The anatomy of a scope
PUBLISHED: 11:06 24 April 2018 | UPDATED: 12:02 24 April 2018
Just what makes a scope? Gary Chillingworth takes an informed view
A few months back I was asked by a reader to explain what all the different parts of a rifle were, so we went into the joys of regulators, hamsters, butt pads and cheek risers, and as I was putting it to paper, I was thinking, ‘guns are easy; scopes, on the other hand, are a whole different matter. So, with this in mind, here is a potted explanation of the world of telescopic sights and believe me, by the end, you will be just as confused as I am right now.
OK, let’s start with size. This might be controversial – bigger is not always better. When you go into a gun shop, there will be a vast array of scopes on display and if, like me, you are attracted to big and shiny things in display cabinets, you might be tempted by a leviathan of a scope, but these are only any good if you intend to shoot field target, and we will come back to that in a minute.
A scope is made up of eight main elements:
1. The objective lens – the lens at the front.
2. The ocular lens – the lens at the back.
3. The body tube – the bit that connects them and holds the internal lenses.
4. The elevation and windage turrets – the bits that let you adjust the scope.
5. The parallax adjuster – the item you use to focus the scope and set it up for the distance at which you’re shooting.
6. The dioptre adjuster – the focus ring that lets you get the reticle in focus.
7. The magnification adjuster – a rotating collar that allows you to adjust the magnification of the scope.
8. The reticle – the rifle’s crosshairs, used to aim the gun.
The easy ones
Before we go any further, we’ll get the easy ones out of the way – the windage and elevation adjusters.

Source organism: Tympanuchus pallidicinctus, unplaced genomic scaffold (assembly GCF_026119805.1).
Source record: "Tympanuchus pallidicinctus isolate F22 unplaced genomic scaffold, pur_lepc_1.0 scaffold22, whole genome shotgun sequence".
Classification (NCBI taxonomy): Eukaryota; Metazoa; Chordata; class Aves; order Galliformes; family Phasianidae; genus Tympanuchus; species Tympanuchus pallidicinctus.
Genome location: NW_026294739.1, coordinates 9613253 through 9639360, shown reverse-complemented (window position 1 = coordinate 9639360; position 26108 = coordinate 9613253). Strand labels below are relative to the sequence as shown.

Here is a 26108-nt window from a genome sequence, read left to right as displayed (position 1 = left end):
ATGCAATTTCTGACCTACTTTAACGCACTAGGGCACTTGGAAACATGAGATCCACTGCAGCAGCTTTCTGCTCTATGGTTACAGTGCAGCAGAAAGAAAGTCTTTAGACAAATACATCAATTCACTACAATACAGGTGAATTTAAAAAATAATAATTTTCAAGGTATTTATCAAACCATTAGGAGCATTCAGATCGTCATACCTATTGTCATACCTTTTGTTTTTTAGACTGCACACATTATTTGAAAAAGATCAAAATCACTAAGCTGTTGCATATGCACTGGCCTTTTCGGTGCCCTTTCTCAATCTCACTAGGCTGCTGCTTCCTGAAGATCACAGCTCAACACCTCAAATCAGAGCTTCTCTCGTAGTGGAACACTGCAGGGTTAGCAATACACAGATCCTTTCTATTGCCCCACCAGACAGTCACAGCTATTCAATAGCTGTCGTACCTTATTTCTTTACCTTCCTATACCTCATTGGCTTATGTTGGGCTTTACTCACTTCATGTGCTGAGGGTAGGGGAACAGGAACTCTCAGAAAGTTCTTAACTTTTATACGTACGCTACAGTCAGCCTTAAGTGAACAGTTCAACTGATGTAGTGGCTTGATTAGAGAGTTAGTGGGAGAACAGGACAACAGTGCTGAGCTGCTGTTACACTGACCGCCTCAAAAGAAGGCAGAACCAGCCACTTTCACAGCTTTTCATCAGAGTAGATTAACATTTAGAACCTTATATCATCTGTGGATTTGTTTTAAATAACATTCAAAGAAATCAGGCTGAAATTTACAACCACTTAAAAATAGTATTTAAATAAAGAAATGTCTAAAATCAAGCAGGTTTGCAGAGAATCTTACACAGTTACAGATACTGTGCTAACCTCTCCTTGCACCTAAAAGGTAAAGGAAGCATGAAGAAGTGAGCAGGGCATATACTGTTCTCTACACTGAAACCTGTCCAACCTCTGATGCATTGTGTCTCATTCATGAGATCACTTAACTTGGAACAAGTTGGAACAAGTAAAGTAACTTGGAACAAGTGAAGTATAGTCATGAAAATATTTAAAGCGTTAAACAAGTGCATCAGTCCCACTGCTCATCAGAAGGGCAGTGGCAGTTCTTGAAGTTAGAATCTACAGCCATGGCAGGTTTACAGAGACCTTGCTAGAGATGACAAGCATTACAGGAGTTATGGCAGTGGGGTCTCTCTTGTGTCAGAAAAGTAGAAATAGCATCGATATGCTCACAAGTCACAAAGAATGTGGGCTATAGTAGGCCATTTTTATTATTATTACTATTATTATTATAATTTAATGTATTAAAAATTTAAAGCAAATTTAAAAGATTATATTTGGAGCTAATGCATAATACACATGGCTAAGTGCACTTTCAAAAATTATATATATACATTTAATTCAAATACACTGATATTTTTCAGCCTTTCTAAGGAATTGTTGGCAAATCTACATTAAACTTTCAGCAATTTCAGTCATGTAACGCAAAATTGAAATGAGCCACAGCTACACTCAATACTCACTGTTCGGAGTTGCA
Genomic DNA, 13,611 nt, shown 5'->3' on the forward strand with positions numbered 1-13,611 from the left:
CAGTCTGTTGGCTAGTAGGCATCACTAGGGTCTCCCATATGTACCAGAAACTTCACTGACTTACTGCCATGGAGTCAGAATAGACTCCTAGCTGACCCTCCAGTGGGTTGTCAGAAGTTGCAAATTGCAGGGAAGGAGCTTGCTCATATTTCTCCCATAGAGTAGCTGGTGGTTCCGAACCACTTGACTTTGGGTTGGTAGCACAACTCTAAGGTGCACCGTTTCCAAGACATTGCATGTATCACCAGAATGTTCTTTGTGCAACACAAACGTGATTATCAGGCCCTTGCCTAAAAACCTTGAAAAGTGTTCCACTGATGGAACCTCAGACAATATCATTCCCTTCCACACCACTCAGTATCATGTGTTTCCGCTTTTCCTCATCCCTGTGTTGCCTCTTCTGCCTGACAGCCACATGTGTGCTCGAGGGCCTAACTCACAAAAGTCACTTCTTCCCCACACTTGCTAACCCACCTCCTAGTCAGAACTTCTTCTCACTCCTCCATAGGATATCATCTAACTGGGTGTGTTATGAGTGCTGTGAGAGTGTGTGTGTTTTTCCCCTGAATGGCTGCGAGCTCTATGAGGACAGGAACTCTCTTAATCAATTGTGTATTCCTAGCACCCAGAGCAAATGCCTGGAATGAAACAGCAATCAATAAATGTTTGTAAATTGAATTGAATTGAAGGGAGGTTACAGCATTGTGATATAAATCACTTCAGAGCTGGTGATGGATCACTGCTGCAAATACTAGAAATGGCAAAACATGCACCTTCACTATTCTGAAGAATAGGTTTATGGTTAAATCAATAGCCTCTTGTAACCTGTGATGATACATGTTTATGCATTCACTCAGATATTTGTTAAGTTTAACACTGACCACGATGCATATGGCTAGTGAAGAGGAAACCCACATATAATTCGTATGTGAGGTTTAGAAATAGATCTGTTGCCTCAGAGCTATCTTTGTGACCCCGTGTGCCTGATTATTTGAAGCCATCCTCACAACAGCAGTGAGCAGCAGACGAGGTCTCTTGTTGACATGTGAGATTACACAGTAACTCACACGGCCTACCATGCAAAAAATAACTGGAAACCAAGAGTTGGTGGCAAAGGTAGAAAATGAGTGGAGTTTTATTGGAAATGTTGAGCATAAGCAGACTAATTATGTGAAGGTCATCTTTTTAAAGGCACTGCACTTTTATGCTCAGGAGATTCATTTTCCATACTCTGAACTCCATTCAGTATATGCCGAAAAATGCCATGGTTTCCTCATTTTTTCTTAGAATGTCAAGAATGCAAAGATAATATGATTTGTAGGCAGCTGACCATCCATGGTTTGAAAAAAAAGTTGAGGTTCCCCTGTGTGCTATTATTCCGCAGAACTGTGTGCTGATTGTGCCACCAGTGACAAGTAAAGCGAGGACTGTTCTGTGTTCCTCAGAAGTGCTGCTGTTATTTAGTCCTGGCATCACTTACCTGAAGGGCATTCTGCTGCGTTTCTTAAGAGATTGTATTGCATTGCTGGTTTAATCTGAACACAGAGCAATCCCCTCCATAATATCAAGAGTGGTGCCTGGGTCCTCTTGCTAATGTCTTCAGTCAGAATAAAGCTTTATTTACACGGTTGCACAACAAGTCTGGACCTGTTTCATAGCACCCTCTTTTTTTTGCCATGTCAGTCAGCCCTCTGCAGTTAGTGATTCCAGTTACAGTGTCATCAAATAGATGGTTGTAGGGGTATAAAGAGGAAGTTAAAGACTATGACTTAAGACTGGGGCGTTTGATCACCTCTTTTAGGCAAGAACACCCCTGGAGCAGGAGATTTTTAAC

If you shoot a target for the first time and your pellet hits to the right, you will need to rotate the windage turret, found on the right side of the scope, to the left. Windage means right and left. The adjuster turrets can sometime be found under screw-on caps, or they might be the competition type, which are exposed. These click in and out and then rotate. Each click of the turret will move the scope’s cross hairs a set distance, and with repeated shots, you can dial the scope in so that the pellet lands where the cross hairs are looking.
Then there is the elevation, or ‘up and down’. Before you set this, you need to decide at what distance you want your cross hairs to be set. If you are going to shoot in the garden and the maximum range you have is 20 yards, then set out a target with a backstop and shoot the targets. If your pellet hits low, then give it a few clicks up, and if it’s high try a few clicks down. We will come back to this and I’ll write a piece about setting up a scope together with a few tricks and tips that will help you to maximise its potential.
The next easy one is the magnification. Unless you are going to shoot field target (FT), then 12x is all you really need, and most shooters use 10x or below. The reason for this is twofold; as you increase the magnification of a scope, it shows you every wobble and tremor you have, which people find off-putting. When you look through a scope at 20x magnification it can feel like you are all over the place.